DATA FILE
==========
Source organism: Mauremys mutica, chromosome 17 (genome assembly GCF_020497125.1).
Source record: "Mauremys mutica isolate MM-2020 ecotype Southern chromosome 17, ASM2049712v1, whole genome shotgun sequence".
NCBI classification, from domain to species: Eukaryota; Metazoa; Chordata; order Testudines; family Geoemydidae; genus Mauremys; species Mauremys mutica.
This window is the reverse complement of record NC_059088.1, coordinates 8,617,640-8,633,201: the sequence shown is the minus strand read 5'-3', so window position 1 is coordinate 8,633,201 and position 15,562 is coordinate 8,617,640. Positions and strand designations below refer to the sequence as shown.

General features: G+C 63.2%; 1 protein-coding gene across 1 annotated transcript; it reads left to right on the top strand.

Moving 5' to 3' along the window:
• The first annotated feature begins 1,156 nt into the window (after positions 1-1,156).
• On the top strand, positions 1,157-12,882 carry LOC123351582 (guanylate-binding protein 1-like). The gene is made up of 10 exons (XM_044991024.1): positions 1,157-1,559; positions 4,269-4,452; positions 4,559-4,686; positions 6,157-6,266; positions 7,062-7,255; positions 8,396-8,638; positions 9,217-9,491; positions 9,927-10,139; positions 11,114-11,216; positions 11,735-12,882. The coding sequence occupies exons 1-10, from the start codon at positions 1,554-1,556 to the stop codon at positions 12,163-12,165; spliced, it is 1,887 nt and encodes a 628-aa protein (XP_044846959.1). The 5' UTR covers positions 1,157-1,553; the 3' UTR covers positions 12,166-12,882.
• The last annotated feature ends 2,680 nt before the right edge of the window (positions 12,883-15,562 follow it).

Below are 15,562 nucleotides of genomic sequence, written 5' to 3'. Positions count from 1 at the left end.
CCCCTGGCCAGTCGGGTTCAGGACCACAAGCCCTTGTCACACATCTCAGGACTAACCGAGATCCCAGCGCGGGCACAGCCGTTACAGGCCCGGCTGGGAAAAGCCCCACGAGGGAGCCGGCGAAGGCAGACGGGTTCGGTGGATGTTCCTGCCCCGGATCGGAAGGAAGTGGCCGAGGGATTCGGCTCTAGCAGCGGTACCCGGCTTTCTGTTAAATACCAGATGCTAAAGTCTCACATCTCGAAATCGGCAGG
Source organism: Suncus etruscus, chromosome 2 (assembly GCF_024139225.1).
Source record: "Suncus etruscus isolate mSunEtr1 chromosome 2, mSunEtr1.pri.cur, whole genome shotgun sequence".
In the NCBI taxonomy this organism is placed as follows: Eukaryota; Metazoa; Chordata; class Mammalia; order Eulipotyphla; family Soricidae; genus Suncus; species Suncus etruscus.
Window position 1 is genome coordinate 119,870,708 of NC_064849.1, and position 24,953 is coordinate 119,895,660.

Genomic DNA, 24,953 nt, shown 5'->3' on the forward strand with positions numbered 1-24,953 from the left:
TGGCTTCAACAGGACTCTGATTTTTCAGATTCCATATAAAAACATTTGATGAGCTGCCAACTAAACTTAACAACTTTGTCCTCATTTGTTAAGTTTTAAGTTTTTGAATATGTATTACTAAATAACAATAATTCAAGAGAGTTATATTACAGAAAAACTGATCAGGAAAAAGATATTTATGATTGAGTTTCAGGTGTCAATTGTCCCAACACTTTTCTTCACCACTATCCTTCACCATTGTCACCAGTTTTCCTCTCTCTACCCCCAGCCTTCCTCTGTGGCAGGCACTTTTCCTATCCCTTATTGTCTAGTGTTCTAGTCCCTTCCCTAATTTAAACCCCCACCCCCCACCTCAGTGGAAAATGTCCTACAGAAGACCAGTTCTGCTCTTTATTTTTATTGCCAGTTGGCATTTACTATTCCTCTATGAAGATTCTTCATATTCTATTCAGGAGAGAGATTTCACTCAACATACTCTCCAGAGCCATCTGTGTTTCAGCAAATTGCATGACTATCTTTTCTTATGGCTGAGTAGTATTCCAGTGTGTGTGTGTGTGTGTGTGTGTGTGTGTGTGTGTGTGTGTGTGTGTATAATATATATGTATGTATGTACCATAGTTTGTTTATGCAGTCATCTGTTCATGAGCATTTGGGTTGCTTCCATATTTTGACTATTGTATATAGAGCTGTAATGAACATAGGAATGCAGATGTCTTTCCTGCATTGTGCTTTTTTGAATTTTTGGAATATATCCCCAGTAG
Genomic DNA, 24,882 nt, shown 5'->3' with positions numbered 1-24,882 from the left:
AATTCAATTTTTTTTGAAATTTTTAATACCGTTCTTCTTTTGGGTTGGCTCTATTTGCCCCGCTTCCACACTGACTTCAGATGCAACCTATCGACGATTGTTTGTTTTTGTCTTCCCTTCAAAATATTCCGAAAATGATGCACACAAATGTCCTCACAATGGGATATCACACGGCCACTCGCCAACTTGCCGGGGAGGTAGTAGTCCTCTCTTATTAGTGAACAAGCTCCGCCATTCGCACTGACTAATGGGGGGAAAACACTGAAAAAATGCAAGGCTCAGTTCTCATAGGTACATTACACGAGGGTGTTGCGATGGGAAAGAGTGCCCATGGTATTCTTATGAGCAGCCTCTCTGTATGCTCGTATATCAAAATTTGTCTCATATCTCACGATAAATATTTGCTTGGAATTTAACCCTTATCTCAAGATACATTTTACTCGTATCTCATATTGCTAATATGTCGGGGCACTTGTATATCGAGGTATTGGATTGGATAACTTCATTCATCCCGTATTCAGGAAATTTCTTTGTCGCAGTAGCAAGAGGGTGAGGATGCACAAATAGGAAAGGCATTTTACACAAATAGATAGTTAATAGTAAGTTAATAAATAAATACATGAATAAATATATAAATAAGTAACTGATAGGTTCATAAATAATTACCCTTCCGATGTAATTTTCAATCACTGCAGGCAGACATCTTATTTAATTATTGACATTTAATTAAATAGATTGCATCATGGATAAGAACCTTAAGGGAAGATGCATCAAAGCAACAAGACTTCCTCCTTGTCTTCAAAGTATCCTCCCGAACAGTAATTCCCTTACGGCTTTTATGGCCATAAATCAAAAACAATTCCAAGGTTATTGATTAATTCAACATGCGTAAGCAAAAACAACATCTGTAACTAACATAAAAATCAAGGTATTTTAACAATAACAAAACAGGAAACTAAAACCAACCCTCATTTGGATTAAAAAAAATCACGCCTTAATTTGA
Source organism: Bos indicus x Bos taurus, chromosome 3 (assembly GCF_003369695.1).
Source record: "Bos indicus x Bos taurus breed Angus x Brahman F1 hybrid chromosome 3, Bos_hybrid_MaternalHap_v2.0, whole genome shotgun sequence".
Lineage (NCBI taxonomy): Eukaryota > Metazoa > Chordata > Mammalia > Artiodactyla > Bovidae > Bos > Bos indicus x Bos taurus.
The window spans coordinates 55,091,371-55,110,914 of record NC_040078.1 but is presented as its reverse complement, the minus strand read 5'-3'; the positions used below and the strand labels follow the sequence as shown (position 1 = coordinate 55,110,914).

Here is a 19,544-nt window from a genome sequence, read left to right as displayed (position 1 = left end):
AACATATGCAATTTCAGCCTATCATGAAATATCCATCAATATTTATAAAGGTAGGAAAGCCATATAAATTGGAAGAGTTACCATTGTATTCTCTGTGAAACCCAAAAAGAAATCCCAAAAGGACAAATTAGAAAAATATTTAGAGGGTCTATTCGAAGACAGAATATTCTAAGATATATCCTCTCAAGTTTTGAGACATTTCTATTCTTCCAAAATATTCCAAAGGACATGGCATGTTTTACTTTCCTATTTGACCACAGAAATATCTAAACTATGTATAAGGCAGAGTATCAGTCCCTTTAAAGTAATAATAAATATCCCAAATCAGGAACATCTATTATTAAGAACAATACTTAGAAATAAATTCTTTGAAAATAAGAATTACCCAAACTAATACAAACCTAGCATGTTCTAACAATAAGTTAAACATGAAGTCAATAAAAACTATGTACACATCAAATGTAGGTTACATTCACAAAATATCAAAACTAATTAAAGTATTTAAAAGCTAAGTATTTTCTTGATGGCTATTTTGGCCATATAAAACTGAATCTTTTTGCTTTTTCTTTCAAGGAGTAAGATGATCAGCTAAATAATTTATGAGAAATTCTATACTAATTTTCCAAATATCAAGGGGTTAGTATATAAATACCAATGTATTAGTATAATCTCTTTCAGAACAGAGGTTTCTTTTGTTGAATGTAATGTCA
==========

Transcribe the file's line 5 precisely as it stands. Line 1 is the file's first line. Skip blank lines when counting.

General features: G+C 63.2%; 1 protein-coding gene across 1 annotated transcript; it reads left to right on the top strand.